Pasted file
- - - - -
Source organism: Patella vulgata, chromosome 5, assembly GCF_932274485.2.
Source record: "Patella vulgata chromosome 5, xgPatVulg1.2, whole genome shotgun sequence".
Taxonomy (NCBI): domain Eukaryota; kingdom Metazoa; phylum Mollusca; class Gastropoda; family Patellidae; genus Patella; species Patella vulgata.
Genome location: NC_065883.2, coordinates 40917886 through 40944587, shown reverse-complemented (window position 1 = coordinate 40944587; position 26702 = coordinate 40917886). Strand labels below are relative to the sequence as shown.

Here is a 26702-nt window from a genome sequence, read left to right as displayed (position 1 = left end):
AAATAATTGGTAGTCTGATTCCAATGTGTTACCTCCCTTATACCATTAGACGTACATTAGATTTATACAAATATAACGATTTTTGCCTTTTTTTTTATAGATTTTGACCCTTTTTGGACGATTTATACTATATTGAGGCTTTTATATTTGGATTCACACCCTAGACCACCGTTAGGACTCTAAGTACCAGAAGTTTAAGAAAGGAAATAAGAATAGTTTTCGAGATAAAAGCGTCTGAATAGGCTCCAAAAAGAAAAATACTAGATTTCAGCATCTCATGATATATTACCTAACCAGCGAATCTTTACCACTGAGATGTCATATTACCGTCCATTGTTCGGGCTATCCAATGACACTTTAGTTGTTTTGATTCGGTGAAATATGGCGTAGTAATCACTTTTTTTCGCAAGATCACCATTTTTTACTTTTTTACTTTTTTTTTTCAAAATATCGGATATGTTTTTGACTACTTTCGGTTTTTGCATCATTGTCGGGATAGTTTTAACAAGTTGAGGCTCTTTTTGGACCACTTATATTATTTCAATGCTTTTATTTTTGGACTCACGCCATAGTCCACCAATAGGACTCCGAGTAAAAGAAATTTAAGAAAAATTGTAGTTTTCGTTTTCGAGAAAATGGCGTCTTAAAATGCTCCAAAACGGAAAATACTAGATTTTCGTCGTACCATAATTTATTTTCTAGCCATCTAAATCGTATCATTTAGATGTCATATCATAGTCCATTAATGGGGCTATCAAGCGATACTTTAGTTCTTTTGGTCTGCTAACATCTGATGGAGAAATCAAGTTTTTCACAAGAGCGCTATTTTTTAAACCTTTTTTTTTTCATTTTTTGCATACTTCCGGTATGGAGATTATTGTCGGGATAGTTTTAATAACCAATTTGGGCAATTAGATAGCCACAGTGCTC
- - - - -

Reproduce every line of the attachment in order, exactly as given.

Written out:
Source organism: Patella vulgata, chromosome 5, assembly GCF_932274485.2.
Source record: "Patella vulgata chromosome 5, xgPatVulg1.2, whole genome shotgun sequence".
Taxonomy (NCBI): domain Eukaryota; kingdom Metazoa; phylum Mollusca; class Gastropoda; family Patellidae; genus Patella; species Patella vulgata.
Genome location: NC_065883.2, coordinates 40917886 through 40944587, shown reverse-complemented (window position 1 = coordinate 40944587; position 26702 = coordinate 40917886). Strand labels below are relative to the sequence as shown.

Here is a 26702-nt window from a genome sequence, read left to right as displayed (position 1 = left end):
AAATAATTGGTAGTCTGATTCCAATGTGTTACCTCCCTTATACCATTAGACGTACATTAGATTTATACAAATATAACGATTTTTGCCTTTTTTTTTATAGATTTTGACCCTTTTTGGACGATTTATACTATATTGAGGCTTTTATATTTGGATTCACACCCTAGACCACCGTTAGGACTCTAAGTACCAGAAGTTTAAGAAAGGAAATAAGAATAGTTTTCGAGATAAAAGCGTCTGAATAGGCTCCAAAAAGAAAAATACTAGATTTCAGCATCTCATGATATATTACCTAACCAGCGAATCTTTACCACTGAGATGTCATATTACCGTCCATTGTTCGGGCTATCCAATGACACTTTAGTTGTTTTGATTCGGTGAAATATGGCGTAGTAATCACTTTTTTTCGCAAGATCACCATTTTTTACTTTTTTACTTTTTTTTTTCAAAATATCGGATATGTTTTTGACTACTTTCGGTTTTTGCATCATTGTCGGGATAGTTTTAACAAGTTGAGGCTCTTTTTGGACCACTTATATTATTTCAATGCTTTTATTTTTGGACTCACGCCATAGTCCACCAATAGGACTCCGAGTAAAAGAAATTTAAGAAAAATTGTAGTTTTCGTTTTCGAGAAAATGGCGTCTTAAAATGCTCCAAAACGGAAAATACTAGATTTTCGTCGTACCATAATTTATTTTCTAGCCATCTAAATCGTATCATTTAGATGTCATATCATAGTCCATTAATGGGGCTATCAAGCGATACTTTAGTTCTTTTGGTCTGCTAACATCTGATGGAGAAATCAAGTTTTTCACAAGAGCGCTATTTTTTAAACCTTTTTTTTTTCATTTTTTGCATACTTCCGGTATGGAGATTATTGTCGGGATAGTTTTAATAACCAATTTGGGCAATTAGATAGCCACAGTGCTC